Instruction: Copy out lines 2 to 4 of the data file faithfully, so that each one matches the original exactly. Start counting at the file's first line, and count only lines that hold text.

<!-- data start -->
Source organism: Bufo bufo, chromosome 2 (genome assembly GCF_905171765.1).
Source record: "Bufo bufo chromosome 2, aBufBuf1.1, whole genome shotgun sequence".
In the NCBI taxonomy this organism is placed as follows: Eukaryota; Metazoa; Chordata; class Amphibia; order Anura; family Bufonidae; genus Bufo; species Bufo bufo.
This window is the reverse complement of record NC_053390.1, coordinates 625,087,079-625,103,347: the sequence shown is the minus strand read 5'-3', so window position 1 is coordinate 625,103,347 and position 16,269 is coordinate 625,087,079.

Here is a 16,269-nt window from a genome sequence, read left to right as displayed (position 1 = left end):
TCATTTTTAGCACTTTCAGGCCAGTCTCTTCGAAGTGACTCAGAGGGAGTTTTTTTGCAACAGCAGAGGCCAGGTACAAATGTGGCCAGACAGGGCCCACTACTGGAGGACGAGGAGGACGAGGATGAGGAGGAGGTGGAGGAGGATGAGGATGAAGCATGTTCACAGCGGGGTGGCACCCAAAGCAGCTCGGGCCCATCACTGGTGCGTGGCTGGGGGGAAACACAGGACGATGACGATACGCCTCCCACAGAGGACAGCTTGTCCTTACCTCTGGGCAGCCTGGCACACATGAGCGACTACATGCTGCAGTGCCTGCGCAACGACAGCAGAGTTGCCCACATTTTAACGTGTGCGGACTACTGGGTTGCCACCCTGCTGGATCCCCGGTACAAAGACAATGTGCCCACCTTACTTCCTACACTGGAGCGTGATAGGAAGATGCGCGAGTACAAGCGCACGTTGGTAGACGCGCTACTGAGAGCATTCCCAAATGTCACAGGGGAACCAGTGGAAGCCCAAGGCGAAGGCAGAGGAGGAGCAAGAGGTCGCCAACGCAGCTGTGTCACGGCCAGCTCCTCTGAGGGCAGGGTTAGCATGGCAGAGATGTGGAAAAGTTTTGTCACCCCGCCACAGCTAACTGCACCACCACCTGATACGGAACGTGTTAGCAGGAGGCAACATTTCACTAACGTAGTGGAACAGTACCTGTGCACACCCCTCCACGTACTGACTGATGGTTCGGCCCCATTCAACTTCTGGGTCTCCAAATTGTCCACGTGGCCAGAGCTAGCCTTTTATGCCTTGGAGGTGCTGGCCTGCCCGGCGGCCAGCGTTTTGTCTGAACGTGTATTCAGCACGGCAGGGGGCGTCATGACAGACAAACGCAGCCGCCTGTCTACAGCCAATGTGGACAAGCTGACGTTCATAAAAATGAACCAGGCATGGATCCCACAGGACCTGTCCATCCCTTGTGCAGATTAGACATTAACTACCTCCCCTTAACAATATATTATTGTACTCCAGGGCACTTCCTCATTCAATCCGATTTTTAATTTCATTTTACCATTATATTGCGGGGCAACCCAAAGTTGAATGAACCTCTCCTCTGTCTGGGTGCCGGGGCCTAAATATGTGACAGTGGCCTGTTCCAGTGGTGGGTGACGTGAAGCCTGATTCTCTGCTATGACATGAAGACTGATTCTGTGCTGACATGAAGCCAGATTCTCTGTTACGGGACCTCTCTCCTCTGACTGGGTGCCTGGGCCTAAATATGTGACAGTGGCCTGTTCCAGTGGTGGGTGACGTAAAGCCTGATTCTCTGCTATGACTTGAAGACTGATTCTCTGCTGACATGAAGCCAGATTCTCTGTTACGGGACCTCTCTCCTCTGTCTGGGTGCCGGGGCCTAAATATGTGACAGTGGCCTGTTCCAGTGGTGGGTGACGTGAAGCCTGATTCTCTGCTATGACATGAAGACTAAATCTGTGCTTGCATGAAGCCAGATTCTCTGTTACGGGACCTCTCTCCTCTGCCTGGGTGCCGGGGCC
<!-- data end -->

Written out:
Source record: "Bufo bufo chromosome 2, aBufBuf1.1, whole genome shotgun sequence".
In the NCBI taxonomy this organism is placed as follows: Eukaryota; Metazoa; Chordata; class Amphibia; order Anura; family Bufonidae; genus Bufo; species Bufo bufo.
This window is the reverse complement of record NC_053390.1, coordinates 625,087,079-625,103,347: the sequence shown is the minus strand read 5'-3', so window position 1 is coordinate 625,103,347 and position 16,269 is coordinate 625,087,079.